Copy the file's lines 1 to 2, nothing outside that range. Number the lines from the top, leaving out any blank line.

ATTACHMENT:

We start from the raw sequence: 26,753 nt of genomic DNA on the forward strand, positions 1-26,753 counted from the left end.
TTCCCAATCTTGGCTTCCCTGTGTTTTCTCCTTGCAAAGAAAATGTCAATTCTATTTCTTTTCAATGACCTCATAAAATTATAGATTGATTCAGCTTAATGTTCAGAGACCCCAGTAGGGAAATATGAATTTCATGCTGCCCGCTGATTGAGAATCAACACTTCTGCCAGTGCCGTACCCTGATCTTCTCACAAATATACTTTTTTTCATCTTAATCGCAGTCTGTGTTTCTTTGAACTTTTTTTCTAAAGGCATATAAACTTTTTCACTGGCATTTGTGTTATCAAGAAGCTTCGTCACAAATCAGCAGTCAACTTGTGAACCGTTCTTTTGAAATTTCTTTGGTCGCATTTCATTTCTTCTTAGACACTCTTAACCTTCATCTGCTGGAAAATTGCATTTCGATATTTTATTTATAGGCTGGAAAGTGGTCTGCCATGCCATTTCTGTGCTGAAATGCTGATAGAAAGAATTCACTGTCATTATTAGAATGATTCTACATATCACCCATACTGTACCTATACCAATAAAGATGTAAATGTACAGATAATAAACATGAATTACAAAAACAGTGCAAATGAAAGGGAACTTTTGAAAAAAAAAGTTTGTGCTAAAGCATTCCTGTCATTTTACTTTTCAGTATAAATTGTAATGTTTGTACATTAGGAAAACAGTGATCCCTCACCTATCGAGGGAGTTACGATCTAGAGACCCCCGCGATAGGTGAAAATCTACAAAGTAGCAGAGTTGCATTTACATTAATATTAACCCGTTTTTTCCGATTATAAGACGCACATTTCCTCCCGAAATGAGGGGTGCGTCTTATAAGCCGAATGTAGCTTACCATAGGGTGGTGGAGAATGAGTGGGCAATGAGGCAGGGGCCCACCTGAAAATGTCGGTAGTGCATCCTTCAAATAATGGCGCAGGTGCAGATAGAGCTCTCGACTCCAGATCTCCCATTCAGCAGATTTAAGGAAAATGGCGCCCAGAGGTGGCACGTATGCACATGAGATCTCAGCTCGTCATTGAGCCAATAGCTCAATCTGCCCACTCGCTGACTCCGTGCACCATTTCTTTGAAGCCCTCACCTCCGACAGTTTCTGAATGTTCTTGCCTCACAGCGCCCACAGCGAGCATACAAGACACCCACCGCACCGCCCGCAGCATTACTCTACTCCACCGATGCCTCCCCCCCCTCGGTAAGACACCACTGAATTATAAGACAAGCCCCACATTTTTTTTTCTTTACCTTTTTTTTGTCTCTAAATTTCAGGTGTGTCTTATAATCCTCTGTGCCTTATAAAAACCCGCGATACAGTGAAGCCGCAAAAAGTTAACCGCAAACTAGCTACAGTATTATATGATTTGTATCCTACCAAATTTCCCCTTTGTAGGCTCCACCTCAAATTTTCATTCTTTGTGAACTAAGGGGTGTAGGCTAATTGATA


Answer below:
We start from the raw sequence: 26,753 nt of genomic DNA on the forward strand, positions 1-26,753 counted from the left end.
TTCCCAATCTTGGCTTCCCTGTGTTTTCTCCTTGCAAAGAAAATGTCAATTCTATTTCTTTTCAATGACCTCATAAAATTATAGATTGATTCAGCTTAATGTTCAGAGACCCCAGTAGGGAAATATGAATTTCATGCTGCCCGCTGATTGAGAATCAACACTTCTGCCAGTGCCGTACCCTGATCTTCTCACAAATATACTTTTTTTCATCTTAATCGCAGTCTGTGTTTCTTTGAACTTTTTTTCTAAAGGCATATAAACTTTTTCACTGGCATTTGTGTTATCAAGAAGCTTCGTCACAAATCAGCAGTCAACTTGTGAACCGTTCTTTTGAAATTTCTTTGGTCGCATTTCATTTCTTCTTAGACACTCTTAACCTTCATCTGCTGGAAAATTGCATTTCGATATTTTATTTATAGGCTGGAAAGTGGTCTGCCATGCCATTTCTGTGCTGAAATGCTGATAGAAAGAATTCACTGTCATTATTAGAATGATTCTACATATCACCCATACTGTACCTATACCAATAAAGATGTAAATGTACAGATAATAAACATGAATTACAAAAACAGTGCAAATGAAAGGGAACTTTTGAAAAAAAAAGTTTGTGCTAAAGCATTCCTGTCATTTTACTTTTCAGTATAAATTGTAATGTTTGTACATTAGGAAAACAGTGATCCCTCACCTATCGAGGGAGTTACGATCTAGAGACCCCCGCGATAGGTGAAAATCTACAAAGTAGCAGAGTTGCATTTACATTAATATTAACCCGTTTTTTCCGATTATAAGACGCACATTTCCTCCCGAAATGAGGGGTGCGTCTTATAAGCCGAATGTAGCTTACCATAGGGTGGTGGAGAATGAGTGGGCAATGAGGCAGGGGCCCACCTGAAAATGTCGGTAGTGCATCCTTCAAATAATGGCGCAGGTGCAGATAGAGCTCTCGACTCCAGATCTCCCATTCAGCAGATTTAAGGAAAATGGCGCCCAGAGGTGGCACGTATGCACATGAGATCTCAGCTCGTCATTGAGCCAATAGCTCAATCTGCCCACTCGCTGACTCCGTGCACCATTTCTTTGAAGCCCTCACCTCCGACAGTTTCTGAATGTTCTTGCCTCACAGCGCCCACAGCGAGCATACAAGACACCCACCGCACCGCCCGCAGCATTACTCTACTCCACCGATGCCTCCCCCCCCTCGGTAAGACACCACTGAATTATAAGACAAGCCCCACATTTTTTTTTCTTTACCTTTTTTTTGTCTCTAAATTTCAGGTGTGTCTTATAATCCTCTGTGCCTTATAAAAACCCGCGATACAGTGAAGCCGCAAAAAGTTAACCGCAAACTAGCTACAGTATTATATGATTTGTATCCTACCAAATTTCCCCTTTGTAGGCTCCACCTCAAATTTTCATTCTTTGTGAACTAAGGGGTGTAGGCTAATTGATA